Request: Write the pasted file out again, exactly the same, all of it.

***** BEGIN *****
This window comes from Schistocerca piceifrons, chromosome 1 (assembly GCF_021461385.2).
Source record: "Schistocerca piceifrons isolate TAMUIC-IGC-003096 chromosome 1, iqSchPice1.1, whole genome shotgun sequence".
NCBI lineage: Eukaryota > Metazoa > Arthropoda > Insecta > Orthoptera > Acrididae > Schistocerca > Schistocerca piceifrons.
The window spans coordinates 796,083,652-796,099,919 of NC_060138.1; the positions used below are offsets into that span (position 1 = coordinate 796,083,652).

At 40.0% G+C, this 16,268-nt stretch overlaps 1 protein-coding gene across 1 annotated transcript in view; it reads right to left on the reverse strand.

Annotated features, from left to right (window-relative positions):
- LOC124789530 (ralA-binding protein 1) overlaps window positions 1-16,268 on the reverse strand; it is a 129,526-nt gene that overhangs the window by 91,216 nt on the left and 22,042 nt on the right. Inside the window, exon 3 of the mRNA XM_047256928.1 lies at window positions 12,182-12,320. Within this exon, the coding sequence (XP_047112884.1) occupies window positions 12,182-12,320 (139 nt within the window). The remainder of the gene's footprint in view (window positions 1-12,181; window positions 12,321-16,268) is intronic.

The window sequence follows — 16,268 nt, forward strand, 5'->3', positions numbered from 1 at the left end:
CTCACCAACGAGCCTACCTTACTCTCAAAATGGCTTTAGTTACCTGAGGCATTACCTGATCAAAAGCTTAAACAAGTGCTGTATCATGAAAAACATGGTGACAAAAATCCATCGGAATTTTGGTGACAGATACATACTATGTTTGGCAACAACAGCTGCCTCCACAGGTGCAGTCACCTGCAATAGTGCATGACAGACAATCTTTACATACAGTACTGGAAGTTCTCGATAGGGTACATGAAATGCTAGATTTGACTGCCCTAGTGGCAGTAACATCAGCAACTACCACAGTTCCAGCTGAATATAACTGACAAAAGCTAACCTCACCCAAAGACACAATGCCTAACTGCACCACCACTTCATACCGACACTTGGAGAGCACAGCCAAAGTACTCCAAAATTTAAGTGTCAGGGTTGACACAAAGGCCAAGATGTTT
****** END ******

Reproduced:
This window comes from Schistocerca piceifrons, chromosome 1 (assembly GCF_021461385.2).
Source record: "Schistocerca piceifrons isolate TAMUIC-IGC-003096 chromosome 1, iqSchPice1.1, whole genome shotgun sequence".
NCBI lineage: Eukaryota > Metazoa > Arthropoda > Insecta > Orthoptera > Acrididae > Schistocerca > Schistocerca piceifrons.
The window spans coordinates 796,083,652-796,099,919 of NC_060138.1; the positions used below are offsets into that span (position 1 = coordinate 796,083,652).

At 40.0% G+C, this 16,268-nt stretch overlaps 1 protein-coding gene across 1 annotated transcript in view; it reads right to left on the reverse strand.

Annotated features, from left to right (window-relative positions):
- LOC124789530 (ralA-binding protein 1) overlaps window positions 1-16,268 on the reverse strand; it is a 129,526-nt gene that overhangs the window by 91,216 nt on the left and 22,042 nt on the right. Inside the window, exon 3 of the mRNA XM_047256928.1 lies at window positions 12,182-12,320. Within this exon, the coding sequence (XP_047112884.1) occupies window positions 12,182-12,320 (139 nt within the window). The remainder of the gene's footprint in view (window positions 1-12,181; window positions 12,321-16,268) is intronic.

The window sequence follows — 16,268 nt, forward strand, 5'->3', positions numbered from 1 at the left end:
CTCACCAACGAGCCTACCTTACTCTCAAAATGGCTTTAGTTACCTGAGGCATTACCTGATCAAAAGCTTAAACAAGTGCTGTATCATGAAAAACATGGTGACAAAAATCCATCGGAATTTTGGTGACAGATACATACTATGTTTGGCAACAACAGCTGCCTCCACAGGTGCAGTCACCTGCAATAGTGCATGACAGACAATCTTTACATACAGTACTGGAAGTTCTCGATAGGGTACATGAAATGCTAGATTTGACTGCCCTAGTGGCAGTAACATCAGCAACTACCACAGTTCCAGCTGAATATAACTGACAAAAGCTAACCTCACCCAAAGACACAATGCCTAACTGCACCACCACTTCATACCGACACTTGGAGAGCACAGCCAAAGTACTCCAAAATTTAAGTGTCAGGGTTGACACAAAGGCCAAGATGTTT